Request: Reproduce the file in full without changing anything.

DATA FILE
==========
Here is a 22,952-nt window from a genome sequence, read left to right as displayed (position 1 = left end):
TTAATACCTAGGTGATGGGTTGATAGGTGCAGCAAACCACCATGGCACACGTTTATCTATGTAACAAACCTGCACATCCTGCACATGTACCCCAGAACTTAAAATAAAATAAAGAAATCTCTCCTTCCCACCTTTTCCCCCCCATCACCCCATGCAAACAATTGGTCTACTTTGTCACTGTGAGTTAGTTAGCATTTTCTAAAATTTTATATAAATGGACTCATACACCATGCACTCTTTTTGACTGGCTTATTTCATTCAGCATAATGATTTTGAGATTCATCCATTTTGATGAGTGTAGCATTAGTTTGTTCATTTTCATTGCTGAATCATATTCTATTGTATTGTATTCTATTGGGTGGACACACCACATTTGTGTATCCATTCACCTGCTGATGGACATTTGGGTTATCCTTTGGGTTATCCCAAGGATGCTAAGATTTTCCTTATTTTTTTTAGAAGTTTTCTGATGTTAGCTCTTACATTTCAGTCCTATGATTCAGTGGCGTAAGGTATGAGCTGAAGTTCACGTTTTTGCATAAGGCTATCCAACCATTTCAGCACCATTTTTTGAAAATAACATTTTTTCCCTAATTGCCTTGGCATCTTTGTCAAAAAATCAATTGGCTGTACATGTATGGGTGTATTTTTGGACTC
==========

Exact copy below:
Here is a 22,952-nt window from a genome sequence, read left to right as displayed (position 1 = left end):
TTAATACCTAGGTGATGGGTTGATAGGTGCAGCAAACCACCATGGCACACGTTTATCTATGTAACAAACCTGCACATCCTGCACATGTACCCCAGAACTTAAAATAAAATAAAGAAATCTCTCCTTCCCACCTTTTCCCCCCCATCACCCCATGCAAACAATTGGTCTACTTTGTCACTGTGAGTTAGTTAGCATTTTCTAAAATTTTATATAAATGGACTCATACACCATGCACTCTTTTTGACTGGCTTATTTCATTCAGCATAATGATTTTGAGATTCATCCATTTTGATGAGTGTAGCATTAGTTTGTTCATTTTCATTGCTGAATCATATTCTATTGTATTGTATTCTATTGGGTGGACACACCACATTTGTGTATCCATTCACCTGCTGATGGACATTTGGGTTATCCTTTGGGTTATCCCAAGGATGCTAAGATTTTCCTTATTTTTTTTAGAAGTTTTCTGATGTTAGCTCTTACATTTCAGTCCTATGATTCAGTGGCGTAAGGTATGAGCTGAAGTTCACGTTTTTGCATAAGGCTATCCAACCATTTCAGCACCATTTTTTGAAAATAACATTTTTTCCCTAATTGCCTTGGCATCTTTGTCAAAAAATCAATTGGCTGTACATGTATGGGTGTATTTTTGGACTC